Did you know that difficulty swallowing can occur as a result of a stroke or undergoing treatment for head and neck cancer? Did you know that according to the CDC it is estimated 89 percent of people with traumatic brain injury, MS and Parkinson’s disease have trouble with swallowing? Did you know that speech-language pathologists evaluate and treat those suffering from swallowing disorders?
Michelle Brueckner, a speech-language pathologist at St. Elizabeth Healthcare and a board-certified swallowing and swallowing disorder specialist says, “Swallowing disorders or dysphagia can occur as a result of brain or nerve damage such as a stroke, head injury, ALS, MS, dementia or Parkinson’s. Many of our patients are also being treated for head and neck cancer or have respiratory problems that affect their ability to swallow.”
Symptoms of a Swallowing Disorder
Swallowing disorders can lead to a loss of quality of life, dehydration, poor nutrition, food or liquid going into the airway (called aspiration) and even pneumonia or lung infections. Symptoms include:
- Coughing during or right after eating or drinking.
- Wet or gurgly voice during or after eating or drinking.
- Extra effort or time needed to chew or swallow.
- Food feeling stuck in your mouth, throat or chest.
- Having a hard time breathing after meals.
- Losing weight.
Evaluating Swallowing Disorder with FEES
One of the most advanced evaluation tools that speech-language pathologists have to help diagnose a swallowing disorder is Fiberoptic Endoscopic Evaluation of Swallowing (FEES). During a FEES study, a small flexible scope with a light source and camera is passed through the nose. This allows a clear view of the throat during swallowing.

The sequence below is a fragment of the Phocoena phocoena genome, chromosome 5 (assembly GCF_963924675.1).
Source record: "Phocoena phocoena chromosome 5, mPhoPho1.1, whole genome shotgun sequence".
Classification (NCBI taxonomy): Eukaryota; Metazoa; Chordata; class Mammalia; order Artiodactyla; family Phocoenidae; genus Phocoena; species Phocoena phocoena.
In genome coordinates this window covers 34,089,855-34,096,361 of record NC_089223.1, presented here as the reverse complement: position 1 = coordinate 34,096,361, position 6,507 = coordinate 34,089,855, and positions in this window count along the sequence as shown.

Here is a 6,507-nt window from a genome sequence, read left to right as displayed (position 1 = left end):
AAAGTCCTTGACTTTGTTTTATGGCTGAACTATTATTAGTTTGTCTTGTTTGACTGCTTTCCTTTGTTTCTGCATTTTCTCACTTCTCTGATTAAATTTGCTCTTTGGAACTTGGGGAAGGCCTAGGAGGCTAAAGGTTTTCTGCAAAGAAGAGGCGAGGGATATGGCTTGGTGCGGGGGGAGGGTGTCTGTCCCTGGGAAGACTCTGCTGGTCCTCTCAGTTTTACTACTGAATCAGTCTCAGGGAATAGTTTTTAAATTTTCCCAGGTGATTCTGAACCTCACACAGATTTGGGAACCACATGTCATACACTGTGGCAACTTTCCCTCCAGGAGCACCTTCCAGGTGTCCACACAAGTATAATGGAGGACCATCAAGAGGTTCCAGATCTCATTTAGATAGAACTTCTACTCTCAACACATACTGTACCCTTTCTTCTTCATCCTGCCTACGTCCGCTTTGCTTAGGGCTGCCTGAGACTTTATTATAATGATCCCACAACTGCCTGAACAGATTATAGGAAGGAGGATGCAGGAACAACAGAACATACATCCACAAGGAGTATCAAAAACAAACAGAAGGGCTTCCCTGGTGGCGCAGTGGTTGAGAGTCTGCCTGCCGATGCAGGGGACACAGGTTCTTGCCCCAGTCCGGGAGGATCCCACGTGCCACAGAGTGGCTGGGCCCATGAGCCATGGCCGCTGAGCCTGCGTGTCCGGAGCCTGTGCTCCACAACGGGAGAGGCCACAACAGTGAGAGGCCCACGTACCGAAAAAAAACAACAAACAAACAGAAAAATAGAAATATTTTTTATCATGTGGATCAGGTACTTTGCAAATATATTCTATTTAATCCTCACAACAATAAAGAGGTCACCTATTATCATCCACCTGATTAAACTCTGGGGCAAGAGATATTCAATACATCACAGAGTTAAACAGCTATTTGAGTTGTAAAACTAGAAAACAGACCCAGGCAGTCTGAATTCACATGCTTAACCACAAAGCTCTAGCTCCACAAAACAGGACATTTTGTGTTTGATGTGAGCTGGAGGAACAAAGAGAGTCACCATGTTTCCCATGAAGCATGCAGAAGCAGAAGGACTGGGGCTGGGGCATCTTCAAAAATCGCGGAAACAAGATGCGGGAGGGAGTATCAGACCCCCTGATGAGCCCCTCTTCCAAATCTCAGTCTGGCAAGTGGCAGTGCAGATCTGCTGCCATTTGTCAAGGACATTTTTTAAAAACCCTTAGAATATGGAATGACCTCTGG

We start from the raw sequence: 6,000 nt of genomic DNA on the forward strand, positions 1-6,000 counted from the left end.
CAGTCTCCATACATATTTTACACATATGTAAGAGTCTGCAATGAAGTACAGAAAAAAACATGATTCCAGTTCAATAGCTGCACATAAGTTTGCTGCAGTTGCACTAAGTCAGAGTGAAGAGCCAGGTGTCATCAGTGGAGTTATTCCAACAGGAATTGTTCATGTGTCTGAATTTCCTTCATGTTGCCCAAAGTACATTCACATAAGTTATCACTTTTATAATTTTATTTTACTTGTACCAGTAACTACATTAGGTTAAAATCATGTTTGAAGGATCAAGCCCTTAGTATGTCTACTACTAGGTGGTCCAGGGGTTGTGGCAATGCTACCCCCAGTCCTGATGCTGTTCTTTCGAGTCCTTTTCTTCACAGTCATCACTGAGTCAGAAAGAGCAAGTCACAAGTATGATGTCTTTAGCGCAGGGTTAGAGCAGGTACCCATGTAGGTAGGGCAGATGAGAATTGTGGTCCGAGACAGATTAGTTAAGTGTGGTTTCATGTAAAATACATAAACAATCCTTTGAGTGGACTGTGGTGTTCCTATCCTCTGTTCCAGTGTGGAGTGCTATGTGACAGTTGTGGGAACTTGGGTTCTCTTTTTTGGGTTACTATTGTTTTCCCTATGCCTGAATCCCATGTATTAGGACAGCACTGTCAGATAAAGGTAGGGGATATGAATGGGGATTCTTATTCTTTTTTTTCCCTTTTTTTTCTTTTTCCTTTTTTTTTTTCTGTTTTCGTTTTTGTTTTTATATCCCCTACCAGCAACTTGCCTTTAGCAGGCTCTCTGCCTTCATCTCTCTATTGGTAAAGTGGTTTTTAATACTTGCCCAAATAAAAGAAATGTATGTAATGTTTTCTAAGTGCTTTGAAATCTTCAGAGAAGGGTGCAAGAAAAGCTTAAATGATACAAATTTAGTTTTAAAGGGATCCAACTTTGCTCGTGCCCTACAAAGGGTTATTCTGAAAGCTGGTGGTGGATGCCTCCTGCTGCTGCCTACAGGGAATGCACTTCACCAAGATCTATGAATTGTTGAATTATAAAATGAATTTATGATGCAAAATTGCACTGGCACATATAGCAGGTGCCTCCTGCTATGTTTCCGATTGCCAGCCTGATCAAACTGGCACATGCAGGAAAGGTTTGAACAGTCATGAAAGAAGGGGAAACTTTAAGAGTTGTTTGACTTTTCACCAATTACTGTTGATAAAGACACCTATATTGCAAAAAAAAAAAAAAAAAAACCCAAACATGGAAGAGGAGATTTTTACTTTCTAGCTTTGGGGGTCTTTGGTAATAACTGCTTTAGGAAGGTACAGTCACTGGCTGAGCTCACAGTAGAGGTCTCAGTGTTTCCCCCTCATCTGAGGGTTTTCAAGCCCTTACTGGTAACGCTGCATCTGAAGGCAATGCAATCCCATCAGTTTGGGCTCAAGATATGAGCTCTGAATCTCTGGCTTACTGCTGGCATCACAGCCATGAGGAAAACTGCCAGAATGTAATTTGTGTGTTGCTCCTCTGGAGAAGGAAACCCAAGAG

Michelle explains the benefits of the FEES for evaluation of swallowing disorders, “FEES not only gives us a direct view of the throat and airway, it gives us the ability to assess secretions and see how someone swallows various food textures and liquids.”
Other benefits of the FEES study are:
- Procedure is easily tolerated.
- Can be done with a patient in a bed or chair.
- No exposure to radiation.
- Can be done in an outpatient setting.
Michelle says, “Our goal as speech-language pathologists is to help patients eat and drink as safely as possible. We can help patients improve their swallow function through exercises, teaching specific swallowing techniques and suggesting special diets.” She added, “The treatment of swallowing disorders is very individualized. We provide education, assistance and support to our patients and their caregivers so that they can achieve the quality of life they desire.”
May is Better Speech and Hearing month. If you have concerns with swallowing, you may need an evaluation by a speech-language pathologist. Talk to your doctor about your concerns and a referral to St. Elizabeth Speech-Language Pathology Department. To schedule an appointment, call (859) 655-7400.